The First Lesson reveals the unchanging consequences of war, women and children left to pick up the pieces after the slaughter ceases. We see that in stark fashion during the ongoing hostilities in Ukraine where those women and children who can, flee, while all men of war-fighting age are required to stay behind and join the war effort.

The selections from Psalm 77 are a lament in the face of the kind of devastation that cannot be repaired in a lifetime or perhaps even in a generation. Sometimes the only honest prayers are the pleas of an abandoned child. Even knowing God’s faithfulness, mentioned in the closing lines, our lived reality can be such that miracles and promises of old are virtually meaningless when our kin lay slaughtered in the streets, when a nation’s legal apparatus is used to be errode and degrade human and civil liberties and when it is not safe to live and love as your true self. It should not be misunderstood that the pleas of the lamenting soul are faithless. Indeed it is an act of faith to call God to remembrance.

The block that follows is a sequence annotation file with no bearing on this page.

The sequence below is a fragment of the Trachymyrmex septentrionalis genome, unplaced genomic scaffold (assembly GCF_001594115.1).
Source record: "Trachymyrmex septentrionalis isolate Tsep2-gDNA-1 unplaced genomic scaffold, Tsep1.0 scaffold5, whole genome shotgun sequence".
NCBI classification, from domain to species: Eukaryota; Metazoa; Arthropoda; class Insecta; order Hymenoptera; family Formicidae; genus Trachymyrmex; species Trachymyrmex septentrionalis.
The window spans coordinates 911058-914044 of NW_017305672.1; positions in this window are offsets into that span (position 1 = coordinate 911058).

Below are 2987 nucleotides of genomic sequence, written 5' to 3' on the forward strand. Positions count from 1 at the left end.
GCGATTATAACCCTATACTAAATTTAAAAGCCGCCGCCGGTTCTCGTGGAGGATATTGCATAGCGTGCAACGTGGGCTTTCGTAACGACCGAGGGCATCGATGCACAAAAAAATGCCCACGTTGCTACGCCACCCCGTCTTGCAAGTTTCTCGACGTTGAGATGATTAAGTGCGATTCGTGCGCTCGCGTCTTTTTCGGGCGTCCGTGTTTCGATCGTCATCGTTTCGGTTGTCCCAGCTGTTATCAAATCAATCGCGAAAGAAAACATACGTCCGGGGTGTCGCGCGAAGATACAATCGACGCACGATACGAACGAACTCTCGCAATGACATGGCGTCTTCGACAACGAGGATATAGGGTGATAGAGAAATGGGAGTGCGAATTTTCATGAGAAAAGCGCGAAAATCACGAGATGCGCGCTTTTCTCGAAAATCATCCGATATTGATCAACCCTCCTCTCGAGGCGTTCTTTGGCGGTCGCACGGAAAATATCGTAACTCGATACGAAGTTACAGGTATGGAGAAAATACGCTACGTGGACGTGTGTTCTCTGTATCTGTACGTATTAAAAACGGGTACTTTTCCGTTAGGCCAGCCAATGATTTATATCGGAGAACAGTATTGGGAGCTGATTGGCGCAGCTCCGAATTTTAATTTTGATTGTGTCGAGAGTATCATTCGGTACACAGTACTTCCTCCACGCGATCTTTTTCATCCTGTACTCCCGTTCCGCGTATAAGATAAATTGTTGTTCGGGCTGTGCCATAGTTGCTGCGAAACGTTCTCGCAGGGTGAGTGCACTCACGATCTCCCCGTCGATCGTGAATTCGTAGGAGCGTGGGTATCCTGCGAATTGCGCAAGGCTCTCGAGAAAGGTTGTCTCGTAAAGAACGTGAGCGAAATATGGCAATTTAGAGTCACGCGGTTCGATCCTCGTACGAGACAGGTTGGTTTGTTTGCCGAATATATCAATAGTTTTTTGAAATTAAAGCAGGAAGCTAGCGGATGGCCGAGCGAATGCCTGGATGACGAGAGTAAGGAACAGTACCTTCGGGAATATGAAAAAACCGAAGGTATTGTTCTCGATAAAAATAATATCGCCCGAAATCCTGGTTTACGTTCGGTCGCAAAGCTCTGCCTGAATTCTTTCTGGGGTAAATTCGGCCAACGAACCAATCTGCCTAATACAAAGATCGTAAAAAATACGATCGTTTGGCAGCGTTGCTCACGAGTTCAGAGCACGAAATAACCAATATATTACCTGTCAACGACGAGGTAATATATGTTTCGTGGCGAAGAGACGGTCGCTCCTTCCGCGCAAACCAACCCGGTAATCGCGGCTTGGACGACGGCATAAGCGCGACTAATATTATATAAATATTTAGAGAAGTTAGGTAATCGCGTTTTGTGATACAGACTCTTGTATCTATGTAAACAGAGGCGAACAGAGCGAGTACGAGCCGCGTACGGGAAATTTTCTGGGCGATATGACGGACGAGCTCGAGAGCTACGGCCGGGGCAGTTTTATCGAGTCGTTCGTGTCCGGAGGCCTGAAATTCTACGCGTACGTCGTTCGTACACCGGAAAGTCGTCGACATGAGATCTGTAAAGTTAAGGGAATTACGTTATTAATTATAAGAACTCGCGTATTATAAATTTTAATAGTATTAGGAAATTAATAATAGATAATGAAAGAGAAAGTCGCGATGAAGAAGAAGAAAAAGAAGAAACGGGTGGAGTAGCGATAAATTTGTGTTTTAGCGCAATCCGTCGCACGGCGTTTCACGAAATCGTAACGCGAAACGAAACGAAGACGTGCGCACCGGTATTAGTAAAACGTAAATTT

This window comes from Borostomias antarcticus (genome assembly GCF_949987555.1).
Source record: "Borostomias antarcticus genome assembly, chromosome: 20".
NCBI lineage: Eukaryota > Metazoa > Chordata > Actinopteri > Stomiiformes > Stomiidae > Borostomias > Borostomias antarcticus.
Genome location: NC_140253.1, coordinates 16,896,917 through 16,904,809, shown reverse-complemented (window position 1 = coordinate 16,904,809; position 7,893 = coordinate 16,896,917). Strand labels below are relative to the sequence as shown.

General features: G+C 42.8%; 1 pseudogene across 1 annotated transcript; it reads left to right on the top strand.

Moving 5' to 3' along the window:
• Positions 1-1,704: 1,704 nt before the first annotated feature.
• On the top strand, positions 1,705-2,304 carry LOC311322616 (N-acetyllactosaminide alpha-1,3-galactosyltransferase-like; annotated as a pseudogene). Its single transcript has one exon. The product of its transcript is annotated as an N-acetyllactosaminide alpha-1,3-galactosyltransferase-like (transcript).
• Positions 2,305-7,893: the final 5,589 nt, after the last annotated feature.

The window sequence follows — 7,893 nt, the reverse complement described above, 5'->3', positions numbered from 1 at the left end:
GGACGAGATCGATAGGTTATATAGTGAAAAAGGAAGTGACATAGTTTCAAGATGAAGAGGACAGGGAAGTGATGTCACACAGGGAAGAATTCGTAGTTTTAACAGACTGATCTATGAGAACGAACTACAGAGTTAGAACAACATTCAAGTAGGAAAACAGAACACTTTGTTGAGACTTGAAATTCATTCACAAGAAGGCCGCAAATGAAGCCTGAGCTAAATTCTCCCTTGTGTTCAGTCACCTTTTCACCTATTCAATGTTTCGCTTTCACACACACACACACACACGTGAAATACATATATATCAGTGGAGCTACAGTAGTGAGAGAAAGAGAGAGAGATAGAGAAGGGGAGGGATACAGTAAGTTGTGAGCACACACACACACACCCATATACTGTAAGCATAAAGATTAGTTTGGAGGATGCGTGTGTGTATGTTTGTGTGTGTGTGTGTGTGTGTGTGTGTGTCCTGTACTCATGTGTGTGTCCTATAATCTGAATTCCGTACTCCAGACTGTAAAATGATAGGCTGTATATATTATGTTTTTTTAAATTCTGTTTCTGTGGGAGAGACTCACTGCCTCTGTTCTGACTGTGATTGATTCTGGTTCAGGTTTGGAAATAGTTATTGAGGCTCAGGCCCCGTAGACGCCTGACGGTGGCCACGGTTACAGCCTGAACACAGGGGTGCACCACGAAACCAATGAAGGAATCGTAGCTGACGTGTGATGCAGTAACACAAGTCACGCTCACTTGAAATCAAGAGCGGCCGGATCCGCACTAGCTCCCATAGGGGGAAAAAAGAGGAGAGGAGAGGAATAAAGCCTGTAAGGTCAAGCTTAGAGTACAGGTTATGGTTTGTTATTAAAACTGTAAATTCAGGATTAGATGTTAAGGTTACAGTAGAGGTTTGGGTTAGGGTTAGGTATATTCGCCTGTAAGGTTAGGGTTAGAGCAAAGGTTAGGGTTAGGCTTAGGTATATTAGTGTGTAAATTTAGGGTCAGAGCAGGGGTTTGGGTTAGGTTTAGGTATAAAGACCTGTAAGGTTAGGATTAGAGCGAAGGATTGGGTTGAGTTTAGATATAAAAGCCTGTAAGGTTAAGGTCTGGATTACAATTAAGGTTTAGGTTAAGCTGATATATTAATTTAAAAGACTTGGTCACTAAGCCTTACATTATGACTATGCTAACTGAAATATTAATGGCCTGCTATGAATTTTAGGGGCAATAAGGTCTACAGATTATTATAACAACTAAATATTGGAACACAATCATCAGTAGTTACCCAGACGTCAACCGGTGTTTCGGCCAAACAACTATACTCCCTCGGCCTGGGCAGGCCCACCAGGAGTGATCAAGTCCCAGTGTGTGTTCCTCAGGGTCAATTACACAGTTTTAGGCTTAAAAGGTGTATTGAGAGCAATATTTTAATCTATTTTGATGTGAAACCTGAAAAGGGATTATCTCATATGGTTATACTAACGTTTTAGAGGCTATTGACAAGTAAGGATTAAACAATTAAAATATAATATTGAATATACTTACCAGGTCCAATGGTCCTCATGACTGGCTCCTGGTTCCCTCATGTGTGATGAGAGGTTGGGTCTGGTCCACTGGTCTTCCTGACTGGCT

While the epistle celebrates the endurance that suffering produces it should not be misunderstood to celebrate suffering. God does not bring evil into our lives to make us better. God can and does transform us in our suffering and out of the wreck that suffering leaves behind. 

Similarly, the peace Jesus promises in the gospel will not prevent us from suffering but it like he and the Holy Spirit will accompany us in our suffering.